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New Volkswagen Passat 2019 review

Have updates made the popular Volkswagen Passat better than ever? We hit the road to find out...

Overall Auto Express Rating

3.5 out of 5

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The Volkswagen Passat will appeal to company car buyers keen on driver assistance technology and premium appeal, and it remains spacious, practical and easy to drive. However, you should do the maths to work out if diesel or plug-in petrol power is your best bet financially, because the two propulsion technologies have really hit a crossover point on buying costs and taxation bills. Some may find spending more initially on the plug-in GTE model works out cheaper in the long run.

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A small nip and tuck to the evergreen Passat isn’t really the biggest Volkswagen news of 2019, but it’s one that holds significance to British business buyers. This is a popular company car and motorway mile-muncher, and almost four out of every five Passats leaving UK Volkswagen forecourts are accounted for by fleet sales, not private customers. 

That’s why there’s a heavily updated plug-in hybrid model with tiny company car tax, but it’s also a reason why the Passat retains a wide diesel line-up, ensuring a lot of choice for long-distance drivers. There’s an all-new 2.0-litre diesel with 148bhp and clever cylinder deactivation technology, while there’s also a hot 237bhp bi-turbo model. Somewhere in the middle resides this, the 187bhp 2.0-litre TDI.

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Driven here in less popular saloon format (sales between estate and saloon Passats are split around 2:1), the design remains fairly restrained in a class becoming ever more obsessed with sporty looks, though a racier-looking R-Line trim exists and ought to be popular. Tweaked bumpers front and rear, a slightly retouched grille, new paint and alloy wheel choices, new tail-lights and new Passat lettering are all you’ll find on the outside, but these subtle differences add up, and it’s clear to see that this is a refreshed car.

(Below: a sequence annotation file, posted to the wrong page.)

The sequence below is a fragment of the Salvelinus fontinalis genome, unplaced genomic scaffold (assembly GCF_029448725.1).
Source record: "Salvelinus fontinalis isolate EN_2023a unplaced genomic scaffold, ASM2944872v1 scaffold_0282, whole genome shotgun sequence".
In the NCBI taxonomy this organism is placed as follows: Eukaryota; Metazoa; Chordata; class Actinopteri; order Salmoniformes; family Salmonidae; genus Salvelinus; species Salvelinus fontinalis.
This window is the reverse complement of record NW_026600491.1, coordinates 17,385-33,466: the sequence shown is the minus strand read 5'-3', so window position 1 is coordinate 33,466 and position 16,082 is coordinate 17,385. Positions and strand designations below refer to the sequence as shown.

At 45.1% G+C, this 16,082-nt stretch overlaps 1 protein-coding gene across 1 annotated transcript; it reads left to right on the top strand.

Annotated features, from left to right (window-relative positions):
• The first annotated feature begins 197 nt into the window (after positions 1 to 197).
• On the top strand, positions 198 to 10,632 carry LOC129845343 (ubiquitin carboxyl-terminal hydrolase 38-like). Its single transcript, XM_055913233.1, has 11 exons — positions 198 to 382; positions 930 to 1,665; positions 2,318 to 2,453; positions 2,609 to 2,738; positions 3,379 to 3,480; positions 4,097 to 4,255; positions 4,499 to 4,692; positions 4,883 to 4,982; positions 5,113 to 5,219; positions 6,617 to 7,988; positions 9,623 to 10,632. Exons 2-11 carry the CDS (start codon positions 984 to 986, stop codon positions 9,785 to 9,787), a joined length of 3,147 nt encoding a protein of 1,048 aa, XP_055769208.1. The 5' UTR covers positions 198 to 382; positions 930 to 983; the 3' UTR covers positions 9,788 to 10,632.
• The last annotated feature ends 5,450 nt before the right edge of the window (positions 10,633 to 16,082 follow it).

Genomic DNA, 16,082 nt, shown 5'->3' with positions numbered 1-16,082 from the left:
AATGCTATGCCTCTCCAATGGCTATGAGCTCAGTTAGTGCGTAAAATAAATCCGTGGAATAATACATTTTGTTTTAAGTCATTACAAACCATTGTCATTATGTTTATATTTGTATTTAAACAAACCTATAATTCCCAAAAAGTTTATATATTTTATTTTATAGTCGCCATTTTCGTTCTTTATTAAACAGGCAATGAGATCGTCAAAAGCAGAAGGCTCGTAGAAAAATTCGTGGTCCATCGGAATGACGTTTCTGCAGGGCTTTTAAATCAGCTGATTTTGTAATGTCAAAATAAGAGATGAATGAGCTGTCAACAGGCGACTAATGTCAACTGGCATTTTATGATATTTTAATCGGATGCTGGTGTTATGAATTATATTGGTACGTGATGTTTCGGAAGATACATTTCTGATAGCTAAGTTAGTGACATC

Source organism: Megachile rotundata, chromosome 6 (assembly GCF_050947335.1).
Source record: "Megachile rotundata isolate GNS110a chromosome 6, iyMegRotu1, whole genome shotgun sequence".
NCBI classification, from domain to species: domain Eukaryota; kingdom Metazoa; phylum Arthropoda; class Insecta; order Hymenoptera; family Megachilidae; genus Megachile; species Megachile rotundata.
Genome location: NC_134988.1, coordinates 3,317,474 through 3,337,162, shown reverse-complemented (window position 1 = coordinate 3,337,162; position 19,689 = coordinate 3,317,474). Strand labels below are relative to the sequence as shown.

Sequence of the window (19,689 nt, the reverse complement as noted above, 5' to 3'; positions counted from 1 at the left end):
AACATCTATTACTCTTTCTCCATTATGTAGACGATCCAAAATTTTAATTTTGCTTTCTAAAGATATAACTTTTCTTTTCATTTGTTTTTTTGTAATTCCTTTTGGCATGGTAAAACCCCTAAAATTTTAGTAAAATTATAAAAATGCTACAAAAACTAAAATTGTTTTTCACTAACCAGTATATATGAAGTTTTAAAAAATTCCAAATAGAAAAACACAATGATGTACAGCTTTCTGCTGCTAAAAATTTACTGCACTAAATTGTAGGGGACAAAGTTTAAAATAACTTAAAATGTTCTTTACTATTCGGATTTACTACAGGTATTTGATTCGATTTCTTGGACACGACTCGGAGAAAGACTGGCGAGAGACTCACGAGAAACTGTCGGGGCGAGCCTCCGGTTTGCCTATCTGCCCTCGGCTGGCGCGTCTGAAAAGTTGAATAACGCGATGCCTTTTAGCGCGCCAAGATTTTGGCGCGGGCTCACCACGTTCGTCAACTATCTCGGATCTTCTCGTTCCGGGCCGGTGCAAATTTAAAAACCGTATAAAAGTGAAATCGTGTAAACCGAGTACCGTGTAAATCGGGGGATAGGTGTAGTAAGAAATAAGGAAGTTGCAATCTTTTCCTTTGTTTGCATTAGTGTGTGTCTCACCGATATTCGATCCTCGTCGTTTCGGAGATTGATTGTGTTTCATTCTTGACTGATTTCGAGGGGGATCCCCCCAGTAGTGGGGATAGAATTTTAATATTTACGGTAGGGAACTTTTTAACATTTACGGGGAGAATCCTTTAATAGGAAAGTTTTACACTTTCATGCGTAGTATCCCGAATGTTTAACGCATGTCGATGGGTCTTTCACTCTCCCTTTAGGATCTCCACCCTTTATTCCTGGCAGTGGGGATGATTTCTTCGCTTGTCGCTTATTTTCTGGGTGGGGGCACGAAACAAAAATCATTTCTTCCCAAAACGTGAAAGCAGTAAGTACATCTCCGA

Changes on the inside major on trying to make the Passat feel more modern. There’s some new trim and finish, plus a new steering wheel, the analogue clock mounted on the dashboard has been removed and the infotainment has been updated with a sharp and slick eight-inch screen across all models (except entry level SE). A 10.25-inch TFT dash display screen is standard on the R-Line Edition estate and GTE Advance versions, while available as a £2,000 option on SEL trim and above.

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The additions are minor but regardless, the Passat still feels like a modern and meticulously bolted together car once you climb aboard. It climbs no further up the ladder from a quality perspective and it’s still not quite a match for an Audi A4, Mercedes C-Class, Jaguar XE or BMW 3 Series for luxury. But placed within the context of its true rivals, it feels on the money; perhaps only a nicely specced Mazda 6 can be considered plusher inside for the cash.